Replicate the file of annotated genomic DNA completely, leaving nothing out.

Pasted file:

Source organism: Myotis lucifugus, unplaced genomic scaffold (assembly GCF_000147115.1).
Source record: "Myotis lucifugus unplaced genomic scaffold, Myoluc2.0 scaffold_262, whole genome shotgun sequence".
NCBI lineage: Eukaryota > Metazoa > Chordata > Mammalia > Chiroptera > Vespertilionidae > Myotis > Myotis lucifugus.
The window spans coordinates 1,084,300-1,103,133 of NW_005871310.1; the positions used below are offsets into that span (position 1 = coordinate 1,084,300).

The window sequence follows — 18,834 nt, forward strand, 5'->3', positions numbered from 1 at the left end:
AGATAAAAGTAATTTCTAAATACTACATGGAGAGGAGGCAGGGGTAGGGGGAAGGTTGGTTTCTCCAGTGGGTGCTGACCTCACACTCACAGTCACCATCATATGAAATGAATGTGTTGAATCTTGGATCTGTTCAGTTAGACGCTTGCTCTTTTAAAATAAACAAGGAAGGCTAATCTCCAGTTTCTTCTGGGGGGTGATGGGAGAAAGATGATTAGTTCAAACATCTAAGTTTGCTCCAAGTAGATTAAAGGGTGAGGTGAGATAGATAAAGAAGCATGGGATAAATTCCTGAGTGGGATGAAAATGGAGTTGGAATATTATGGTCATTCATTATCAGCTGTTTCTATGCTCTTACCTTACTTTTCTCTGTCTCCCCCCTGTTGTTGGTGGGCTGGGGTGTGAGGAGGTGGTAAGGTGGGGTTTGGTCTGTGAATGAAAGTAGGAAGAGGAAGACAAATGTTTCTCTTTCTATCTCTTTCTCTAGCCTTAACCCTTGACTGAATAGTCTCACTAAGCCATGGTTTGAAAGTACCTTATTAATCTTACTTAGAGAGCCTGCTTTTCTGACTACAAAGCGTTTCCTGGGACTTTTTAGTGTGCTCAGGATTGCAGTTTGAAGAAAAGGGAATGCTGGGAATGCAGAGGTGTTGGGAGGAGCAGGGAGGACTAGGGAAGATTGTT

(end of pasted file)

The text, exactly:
Source organism: Myotis lucifugus, unplaced genomic scaffold (assembly GCF_000147115.1).
Source record: "Myotis lucifugus unplaced genomic scaffold, Myoluc2.0 scaffold_262, whole genome shotgun sequence".
NCBI lineage: Eukaryota > Metazoa > Chordata > Mammalia > Chiroptera > Vespertilionidae > Myotis > Myotis lucifugus.
The window spans coordinates 1,084,300-1,103,133 of NW_005871310.1; the positions used below are offsets into that span (position 1 = coordinate 1,084,300).

The window sequence follows — 18,834 nt, forward strand, 5'->3', positions numbered from 1 at the left end:
AGATAAAAGTAATTTCTAAATACTACATGGAGAGGAGGCAGGGGTAGGGGGAAGGTTGGTTTCTCCAGTGGGTGCTGACCTCACACTCACAGTCACCATCATATGAAATGAATGTGTTGAATCTTGGATCTGTTCAGTTAGACGCTTGCTCTTTTAAAATAAACAAGGAAGGCTAATCTCCAGTTTCTTCTGGGGGGTGATGGGAGAAAGATGATTAGTTCAAACATCTAAGTTTGCTCCAAGTAGATTAAAGGGTGAGGTGAGATAGATAAAGAAGCATGGGATAAATTCCTGAGTGGGATGAAAATGGAGTTGGAATATTATGGTCATTCATTATCAGCTGTTTCTATGCTCTTACCTTACTTTTCTCTGTCTCCCCCCTGTTGTTGGTGGGCTGGGGTGTGAGGAGGTGGTAAGGTGGGGTTTGGTCTGTGAATGAAAGTAGGAAGAGGAAGACAAATGTTTCTCTTTCTATCTCTTTCTCTAGCCTTAACCCTTGACTGAATAGTCTCACTAAGCCATGGTTTGAAAGTACCTTATTAATCTTACTTAGAGAGCCTGCTTTTCTGACTACAAAGCGTTTCCTGGGACTTTTTAGTGTGCTCAGGATTGCAGTTTGAAGAAAAGGGAATGCTGGGAATGCAGAGGTGTTGGGAGGAGCAGGGAGGACTAGGGAAGATTGTT